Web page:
West Bank canvasses for new area plan

Leaders and area youth are asking local residents about their needs.

Sadman Rahman

Leaders on the West Bank are visiting community members’ homes to find out how residents want to see the area grow.
The West Bank Community Coalition will start canvassing the Cedar-Riverside neighborhood next week in hopes that resident comments will help them form an improvement plan come December. 
Some argue city leaders haven’t put much effort into solving issues in the University of Minnesota-area neighborhood. WBCC Executive Director Mohamed Mohamed said his group will hire a private planning consultant instead of reaching out to the city for help.
So far, the group has sent out a survey online and to residences, using questions developed by the University Center for Integrative Leadership’s Cedar Humphrey Action for Neighborhood Collaborative Engagement.
The survey asked residents to identify changes they want to see in the area, Mohamed said, and showed that community members want to see more green space in 
the area. 
Some community members are glad to see community feedback being used to create change in the neighborhood, like Janet Curiel, who teaches English as a second language for underserved populations in Cedar-Riverside at the Brian Coyle Center.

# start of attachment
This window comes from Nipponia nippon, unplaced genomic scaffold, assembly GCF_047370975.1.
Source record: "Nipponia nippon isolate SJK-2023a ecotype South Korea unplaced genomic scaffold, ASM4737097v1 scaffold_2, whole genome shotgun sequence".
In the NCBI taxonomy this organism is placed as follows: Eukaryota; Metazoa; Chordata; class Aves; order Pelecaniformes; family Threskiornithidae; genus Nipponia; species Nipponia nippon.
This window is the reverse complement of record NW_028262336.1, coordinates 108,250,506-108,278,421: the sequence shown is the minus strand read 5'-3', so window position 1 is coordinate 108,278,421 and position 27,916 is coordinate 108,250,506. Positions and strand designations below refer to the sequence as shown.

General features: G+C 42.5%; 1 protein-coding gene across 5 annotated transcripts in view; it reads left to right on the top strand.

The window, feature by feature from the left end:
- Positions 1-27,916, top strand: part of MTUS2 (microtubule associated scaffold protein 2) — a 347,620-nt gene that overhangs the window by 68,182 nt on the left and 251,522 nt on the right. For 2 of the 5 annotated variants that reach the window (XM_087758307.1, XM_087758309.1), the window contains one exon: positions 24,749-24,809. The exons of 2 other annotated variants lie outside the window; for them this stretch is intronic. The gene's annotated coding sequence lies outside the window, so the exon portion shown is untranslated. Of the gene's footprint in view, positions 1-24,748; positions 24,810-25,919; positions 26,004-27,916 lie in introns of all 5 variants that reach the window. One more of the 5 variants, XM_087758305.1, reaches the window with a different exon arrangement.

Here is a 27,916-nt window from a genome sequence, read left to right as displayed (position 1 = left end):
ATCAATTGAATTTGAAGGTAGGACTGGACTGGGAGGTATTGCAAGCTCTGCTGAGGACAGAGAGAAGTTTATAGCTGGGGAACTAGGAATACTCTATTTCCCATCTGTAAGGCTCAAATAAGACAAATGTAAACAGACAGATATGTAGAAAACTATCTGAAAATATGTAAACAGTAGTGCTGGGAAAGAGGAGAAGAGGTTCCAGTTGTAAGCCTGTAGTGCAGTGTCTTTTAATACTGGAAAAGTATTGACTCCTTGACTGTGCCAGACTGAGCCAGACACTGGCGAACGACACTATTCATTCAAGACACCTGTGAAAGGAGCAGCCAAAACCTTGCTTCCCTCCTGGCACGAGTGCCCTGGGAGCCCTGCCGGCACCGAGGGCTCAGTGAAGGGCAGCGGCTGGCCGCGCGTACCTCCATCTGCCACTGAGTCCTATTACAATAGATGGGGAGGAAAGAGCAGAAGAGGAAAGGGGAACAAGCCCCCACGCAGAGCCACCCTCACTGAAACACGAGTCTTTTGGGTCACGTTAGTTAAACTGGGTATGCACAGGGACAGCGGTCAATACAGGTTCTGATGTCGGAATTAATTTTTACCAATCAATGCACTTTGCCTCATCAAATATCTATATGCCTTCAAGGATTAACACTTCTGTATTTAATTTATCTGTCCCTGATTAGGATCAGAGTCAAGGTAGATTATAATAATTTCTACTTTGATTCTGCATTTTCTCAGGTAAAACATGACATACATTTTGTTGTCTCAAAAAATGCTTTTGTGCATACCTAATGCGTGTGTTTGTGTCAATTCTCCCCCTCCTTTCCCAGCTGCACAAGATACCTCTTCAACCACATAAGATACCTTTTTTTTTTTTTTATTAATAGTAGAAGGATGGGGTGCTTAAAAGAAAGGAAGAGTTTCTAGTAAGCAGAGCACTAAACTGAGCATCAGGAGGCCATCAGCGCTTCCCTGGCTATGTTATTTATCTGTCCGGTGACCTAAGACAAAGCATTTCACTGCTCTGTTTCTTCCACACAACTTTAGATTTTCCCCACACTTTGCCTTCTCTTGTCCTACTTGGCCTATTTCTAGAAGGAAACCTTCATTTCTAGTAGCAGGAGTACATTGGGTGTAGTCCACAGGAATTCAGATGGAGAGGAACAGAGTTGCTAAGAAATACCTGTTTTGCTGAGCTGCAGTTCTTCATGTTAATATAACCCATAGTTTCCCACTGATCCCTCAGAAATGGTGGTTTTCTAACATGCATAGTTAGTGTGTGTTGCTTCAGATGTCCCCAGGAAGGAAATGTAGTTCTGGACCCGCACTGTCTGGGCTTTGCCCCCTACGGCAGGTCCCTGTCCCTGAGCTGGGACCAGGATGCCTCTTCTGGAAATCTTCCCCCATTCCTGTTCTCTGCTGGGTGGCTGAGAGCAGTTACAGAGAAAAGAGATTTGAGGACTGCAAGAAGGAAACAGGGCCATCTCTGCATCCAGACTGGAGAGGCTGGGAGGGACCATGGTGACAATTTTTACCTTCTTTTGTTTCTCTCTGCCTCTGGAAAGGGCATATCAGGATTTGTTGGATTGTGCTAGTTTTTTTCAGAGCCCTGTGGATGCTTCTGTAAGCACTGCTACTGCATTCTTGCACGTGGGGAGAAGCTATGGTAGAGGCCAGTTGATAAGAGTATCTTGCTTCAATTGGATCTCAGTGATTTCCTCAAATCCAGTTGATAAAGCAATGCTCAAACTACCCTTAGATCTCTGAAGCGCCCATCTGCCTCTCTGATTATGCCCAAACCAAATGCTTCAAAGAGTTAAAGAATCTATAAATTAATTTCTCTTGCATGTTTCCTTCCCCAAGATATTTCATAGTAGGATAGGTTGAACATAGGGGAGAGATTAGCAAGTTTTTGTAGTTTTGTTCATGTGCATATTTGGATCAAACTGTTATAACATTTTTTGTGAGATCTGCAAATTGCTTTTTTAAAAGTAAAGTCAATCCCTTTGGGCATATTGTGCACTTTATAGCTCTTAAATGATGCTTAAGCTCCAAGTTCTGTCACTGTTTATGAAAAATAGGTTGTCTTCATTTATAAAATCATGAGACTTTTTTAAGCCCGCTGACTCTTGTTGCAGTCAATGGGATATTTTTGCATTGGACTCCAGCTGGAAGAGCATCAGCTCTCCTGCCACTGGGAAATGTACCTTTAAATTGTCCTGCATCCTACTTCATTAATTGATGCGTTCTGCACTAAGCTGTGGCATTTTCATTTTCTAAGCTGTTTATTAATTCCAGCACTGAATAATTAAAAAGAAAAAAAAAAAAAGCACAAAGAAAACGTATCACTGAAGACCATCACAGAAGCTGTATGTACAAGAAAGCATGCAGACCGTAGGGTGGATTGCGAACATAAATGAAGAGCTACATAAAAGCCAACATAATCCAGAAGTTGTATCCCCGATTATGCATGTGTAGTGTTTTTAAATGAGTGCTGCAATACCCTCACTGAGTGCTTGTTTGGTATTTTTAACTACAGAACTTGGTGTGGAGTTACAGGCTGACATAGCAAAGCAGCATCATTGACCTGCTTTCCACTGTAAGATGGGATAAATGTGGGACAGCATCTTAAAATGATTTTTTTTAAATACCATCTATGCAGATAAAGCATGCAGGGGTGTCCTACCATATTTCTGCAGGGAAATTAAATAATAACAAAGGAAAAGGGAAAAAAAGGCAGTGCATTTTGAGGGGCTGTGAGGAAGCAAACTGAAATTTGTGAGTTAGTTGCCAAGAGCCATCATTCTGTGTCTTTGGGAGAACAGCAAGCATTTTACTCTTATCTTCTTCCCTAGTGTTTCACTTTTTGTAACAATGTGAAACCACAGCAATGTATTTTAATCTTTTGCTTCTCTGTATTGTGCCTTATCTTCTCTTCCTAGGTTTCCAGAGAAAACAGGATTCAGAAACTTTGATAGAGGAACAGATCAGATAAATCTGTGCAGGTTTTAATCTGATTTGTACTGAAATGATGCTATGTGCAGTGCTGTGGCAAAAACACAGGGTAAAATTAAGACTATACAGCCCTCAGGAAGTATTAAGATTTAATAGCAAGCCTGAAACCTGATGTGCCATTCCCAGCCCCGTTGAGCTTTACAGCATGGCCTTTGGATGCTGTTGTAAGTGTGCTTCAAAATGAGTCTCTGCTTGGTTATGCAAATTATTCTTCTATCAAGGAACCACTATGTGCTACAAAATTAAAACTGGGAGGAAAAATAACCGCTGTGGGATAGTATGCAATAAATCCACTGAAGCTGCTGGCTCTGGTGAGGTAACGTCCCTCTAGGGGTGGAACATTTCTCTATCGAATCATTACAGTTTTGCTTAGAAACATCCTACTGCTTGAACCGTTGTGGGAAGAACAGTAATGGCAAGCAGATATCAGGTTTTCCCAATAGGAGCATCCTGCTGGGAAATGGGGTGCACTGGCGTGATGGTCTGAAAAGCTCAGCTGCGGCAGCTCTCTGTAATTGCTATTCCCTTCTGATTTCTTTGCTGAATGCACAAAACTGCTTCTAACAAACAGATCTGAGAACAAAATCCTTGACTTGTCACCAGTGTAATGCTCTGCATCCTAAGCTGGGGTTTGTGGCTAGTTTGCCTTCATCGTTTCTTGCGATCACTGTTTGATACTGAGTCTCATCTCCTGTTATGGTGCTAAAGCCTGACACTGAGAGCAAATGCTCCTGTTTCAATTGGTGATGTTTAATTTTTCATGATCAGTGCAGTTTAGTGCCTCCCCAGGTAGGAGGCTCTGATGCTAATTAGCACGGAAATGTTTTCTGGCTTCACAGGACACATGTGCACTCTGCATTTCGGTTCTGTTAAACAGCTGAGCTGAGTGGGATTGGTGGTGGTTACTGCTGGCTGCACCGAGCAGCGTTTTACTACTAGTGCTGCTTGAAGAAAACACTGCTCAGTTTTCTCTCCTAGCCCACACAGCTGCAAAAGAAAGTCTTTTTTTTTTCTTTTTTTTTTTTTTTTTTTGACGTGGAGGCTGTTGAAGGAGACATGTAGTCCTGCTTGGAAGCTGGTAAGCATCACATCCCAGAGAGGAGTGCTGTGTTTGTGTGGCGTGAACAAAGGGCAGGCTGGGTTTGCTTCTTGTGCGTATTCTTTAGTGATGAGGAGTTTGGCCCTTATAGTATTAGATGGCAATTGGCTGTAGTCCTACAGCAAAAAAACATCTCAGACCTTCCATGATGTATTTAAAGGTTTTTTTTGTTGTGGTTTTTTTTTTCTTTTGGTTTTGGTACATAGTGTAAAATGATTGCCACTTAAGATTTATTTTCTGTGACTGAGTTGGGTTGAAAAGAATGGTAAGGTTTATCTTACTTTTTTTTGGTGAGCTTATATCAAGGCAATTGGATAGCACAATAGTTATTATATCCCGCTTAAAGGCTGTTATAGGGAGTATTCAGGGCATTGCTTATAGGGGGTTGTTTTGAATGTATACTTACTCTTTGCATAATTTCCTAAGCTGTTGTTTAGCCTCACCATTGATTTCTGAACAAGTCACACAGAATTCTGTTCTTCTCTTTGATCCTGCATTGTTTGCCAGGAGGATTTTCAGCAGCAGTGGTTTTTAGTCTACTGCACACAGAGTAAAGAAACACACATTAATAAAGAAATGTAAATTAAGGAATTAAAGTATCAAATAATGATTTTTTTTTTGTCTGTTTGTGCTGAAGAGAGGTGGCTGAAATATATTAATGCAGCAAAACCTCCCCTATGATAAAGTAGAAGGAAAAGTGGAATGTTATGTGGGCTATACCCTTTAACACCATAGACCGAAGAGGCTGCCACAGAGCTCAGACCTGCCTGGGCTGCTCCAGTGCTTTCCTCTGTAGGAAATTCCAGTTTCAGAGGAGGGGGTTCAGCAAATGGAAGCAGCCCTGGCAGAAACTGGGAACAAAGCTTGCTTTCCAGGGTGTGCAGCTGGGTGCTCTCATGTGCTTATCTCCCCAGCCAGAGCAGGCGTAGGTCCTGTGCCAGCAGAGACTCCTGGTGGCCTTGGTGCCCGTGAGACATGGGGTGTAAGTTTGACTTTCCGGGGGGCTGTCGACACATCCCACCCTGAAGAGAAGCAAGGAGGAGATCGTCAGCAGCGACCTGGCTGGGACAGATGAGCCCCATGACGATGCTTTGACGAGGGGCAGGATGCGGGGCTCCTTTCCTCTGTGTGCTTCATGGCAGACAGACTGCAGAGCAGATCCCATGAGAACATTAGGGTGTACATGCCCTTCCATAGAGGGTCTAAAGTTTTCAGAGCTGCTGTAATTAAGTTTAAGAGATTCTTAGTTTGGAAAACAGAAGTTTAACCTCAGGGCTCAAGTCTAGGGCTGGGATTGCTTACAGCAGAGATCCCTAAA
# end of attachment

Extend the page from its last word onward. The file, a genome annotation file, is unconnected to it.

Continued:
“As a member of the community, it appears that the city of Minneapolis is constantly ignoring the needs of the people,” Curiel said.
She said adding green space and community gatherings, as well as fewer high-rise complexes, would help bring the community together.
Center for Integrative Leadership associate director and CHANCE coordinator Merrie Benasutti said the community should also look to bettering their youth programs.
CHANCE students from the Humphrey School of Public Affairs have worked with Cedar-Riverside leaders in the past to improve street lighting and promote area businesses, and they plan to get involved with the WBCC when their strategy is finished.
Benasutti said she hopes canvassing will help the coalition learn more about the area’s needs.
“Hopefully they’ll hear more from the residents,” she said.
Mohamed said the group will conduct several rounds of canvassing before discussing the results at a meeting at the end of the month.
“We’re taking a more traditional approach,” he said. “Meeting people where they’re at.”
A group of young community residents will also help door-knock and receive a stipend, Mohamed said.
WBCC will present the results to the community and board members and pick specific issues in the neighborhood to target, he said.
A complete plan will be presented at the board’s meeting in December, and implementation will start in 2017.